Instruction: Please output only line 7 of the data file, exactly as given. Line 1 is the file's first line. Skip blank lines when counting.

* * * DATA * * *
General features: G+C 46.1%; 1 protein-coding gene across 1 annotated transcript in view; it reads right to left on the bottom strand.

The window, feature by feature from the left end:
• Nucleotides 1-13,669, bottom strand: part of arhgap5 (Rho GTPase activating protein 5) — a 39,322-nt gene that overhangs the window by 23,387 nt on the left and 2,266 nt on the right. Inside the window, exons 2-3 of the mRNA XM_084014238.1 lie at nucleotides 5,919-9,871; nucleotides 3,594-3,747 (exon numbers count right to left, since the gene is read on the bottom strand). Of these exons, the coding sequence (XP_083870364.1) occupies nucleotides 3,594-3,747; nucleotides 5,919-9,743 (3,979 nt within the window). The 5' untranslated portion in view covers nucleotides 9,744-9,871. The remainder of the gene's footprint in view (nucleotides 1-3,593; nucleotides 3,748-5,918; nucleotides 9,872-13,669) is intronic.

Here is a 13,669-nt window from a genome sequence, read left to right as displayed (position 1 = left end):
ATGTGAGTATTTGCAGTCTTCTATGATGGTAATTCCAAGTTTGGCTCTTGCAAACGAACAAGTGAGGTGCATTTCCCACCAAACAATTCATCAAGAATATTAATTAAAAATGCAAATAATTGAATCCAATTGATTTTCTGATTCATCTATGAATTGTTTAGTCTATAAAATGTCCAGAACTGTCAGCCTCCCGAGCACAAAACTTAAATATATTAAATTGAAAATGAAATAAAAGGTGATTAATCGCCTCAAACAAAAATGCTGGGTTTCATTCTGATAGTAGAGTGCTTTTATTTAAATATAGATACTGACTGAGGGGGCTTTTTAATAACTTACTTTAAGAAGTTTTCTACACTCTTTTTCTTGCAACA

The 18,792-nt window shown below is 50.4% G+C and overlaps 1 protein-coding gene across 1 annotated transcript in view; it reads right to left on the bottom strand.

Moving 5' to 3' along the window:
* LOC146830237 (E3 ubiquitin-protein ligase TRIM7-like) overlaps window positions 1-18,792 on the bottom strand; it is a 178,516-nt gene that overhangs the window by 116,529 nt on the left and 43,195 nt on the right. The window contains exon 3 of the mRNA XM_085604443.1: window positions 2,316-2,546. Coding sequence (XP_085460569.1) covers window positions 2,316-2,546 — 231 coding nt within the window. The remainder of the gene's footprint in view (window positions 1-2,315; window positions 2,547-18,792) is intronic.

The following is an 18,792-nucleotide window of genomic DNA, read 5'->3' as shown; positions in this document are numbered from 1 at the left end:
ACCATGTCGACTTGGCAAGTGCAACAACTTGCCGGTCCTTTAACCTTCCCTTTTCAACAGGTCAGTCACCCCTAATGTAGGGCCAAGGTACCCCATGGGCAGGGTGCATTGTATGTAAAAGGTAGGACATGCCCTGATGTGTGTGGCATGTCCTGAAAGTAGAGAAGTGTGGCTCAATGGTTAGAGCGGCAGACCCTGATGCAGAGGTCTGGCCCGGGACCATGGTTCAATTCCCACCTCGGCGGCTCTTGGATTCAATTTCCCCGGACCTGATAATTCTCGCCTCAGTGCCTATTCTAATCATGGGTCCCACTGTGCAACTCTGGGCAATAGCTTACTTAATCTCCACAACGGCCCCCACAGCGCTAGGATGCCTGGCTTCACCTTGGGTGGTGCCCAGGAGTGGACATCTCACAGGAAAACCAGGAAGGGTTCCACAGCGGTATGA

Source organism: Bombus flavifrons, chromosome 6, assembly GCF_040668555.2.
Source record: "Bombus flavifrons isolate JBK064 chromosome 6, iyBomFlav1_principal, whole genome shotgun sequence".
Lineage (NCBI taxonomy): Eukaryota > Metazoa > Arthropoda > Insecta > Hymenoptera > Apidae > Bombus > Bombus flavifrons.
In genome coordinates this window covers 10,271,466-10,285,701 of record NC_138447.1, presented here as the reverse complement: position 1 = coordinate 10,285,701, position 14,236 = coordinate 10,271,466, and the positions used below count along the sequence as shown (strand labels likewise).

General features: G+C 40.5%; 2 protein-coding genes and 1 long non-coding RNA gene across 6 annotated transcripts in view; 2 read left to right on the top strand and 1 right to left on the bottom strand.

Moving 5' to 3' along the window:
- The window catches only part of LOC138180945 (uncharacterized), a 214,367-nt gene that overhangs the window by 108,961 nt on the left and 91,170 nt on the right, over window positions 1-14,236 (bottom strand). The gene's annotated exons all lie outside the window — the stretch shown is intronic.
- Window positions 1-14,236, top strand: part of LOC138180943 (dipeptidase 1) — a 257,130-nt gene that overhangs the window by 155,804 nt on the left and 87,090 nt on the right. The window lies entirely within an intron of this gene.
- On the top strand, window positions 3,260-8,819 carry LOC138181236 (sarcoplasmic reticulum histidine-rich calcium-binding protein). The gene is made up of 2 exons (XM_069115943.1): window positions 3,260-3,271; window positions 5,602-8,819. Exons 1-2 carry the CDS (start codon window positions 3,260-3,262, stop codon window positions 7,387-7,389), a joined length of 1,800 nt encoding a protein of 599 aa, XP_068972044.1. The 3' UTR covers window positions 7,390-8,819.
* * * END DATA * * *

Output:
Moving 5' to 3' along the window: